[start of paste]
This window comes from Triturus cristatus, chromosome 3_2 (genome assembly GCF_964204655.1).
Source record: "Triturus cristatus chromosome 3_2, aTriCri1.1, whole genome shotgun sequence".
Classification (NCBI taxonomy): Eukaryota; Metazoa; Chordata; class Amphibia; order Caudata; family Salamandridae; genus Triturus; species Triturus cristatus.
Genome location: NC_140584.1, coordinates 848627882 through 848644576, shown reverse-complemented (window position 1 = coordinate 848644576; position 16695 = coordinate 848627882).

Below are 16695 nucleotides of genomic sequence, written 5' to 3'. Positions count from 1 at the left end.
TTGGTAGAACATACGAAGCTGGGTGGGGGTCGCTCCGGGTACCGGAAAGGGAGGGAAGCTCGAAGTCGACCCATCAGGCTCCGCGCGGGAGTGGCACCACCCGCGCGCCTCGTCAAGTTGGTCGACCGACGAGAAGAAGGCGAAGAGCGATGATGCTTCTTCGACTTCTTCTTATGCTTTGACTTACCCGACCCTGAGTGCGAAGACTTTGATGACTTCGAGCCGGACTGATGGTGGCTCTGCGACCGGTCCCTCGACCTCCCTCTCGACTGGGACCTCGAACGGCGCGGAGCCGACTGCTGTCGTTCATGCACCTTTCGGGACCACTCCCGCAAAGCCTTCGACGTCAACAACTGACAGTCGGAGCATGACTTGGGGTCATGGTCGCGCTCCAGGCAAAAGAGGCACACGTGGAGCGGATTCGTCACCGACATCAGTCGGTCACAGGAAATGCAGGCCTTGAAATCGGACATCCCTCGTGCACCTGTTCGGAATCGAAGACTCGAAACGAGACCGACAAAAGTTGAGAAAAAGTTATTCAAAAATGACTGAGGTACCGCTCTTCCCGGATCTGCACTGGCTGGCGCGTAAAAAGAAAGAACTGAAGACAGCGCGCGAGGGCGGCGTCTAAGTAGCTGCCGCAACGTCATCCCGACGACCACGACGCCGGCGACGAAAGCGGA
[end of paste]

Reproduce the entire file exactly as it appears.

This window comes from Triturus cristatus, chromosome 3_2 (genome assembly GCF_964204655.1).
Source record: "Triturus cristatus chromosome 3_2, aTriCri1.1, whole genome shotgun sequence".
Classification (NCBI taxonomy): Eukaryota; Metazoa; Chordata; class Amphibia; order Caudata; family Salamandridae; genus Triturus; species Triturus cristatus.
Genome location: NC_140584.1, coordinates 848627882 through 848644576, shown reverse-complemented (window position 1 = coordinate 848644576; position 16695 = coordinate 848627882).

Below are 16695 nucleotides of genomic sequence, written 5' to 3'. Positions count from 1 at the left end.
TTGGTAGAACATACGAAGCTGGGTGGGGGTCGCTCCGGGTACCGGAAAGGGAGGGAAGCTCGAAGTCGACCCATCAGGCTCCGCGCGGGAGTGGCACCACCCGCGCGCCTCGTCAAGTTGGTCGACCGACGAGAAGAAGGCGAAGAGCGATGATGCTTCTTCGACTTCTTCTTATGCTTTGACTTACCCGACCCTGAGTGCGAAGACTTTGATGACTTCGAGCCGGACTGATGGTGGCTCTGCGACCGGTCCCTCGACCTCCCTCTCGACTGGGACCTCGAACGGCGCGGAGCCGACTGCTGTCGTTCATGCACCTTTCGGGACCACTCCCGCAAAGCCTTCGACGTCAACAACTGACAGTCGGAGCATGACTTGGGGTCATGGTCGCGCTCCAGGCAAAAGAGGCACACGTGGAGCGGATTCGTCACCGACATCAGTCGGTCACAGGAAATGCAGGCCTTGAAATCGGACATCCCTCGTGCACCTGTTCGGAATCGAAGACTCGAAACGAGACCGACAAAAGTTGAGAAAAAGTTATTCAAAAATGACTGAGGTACCGCTCTTCCCGGATCTGCACTGGCTGGCGCGTAAAAAGAAAGAACTGAAGACAGCGCGCGAGGGCGGCGTCTAAGTAGCTGCCGCAACGTCATCCCGACGACCACGACGCCGGCGACGAAAGCGGA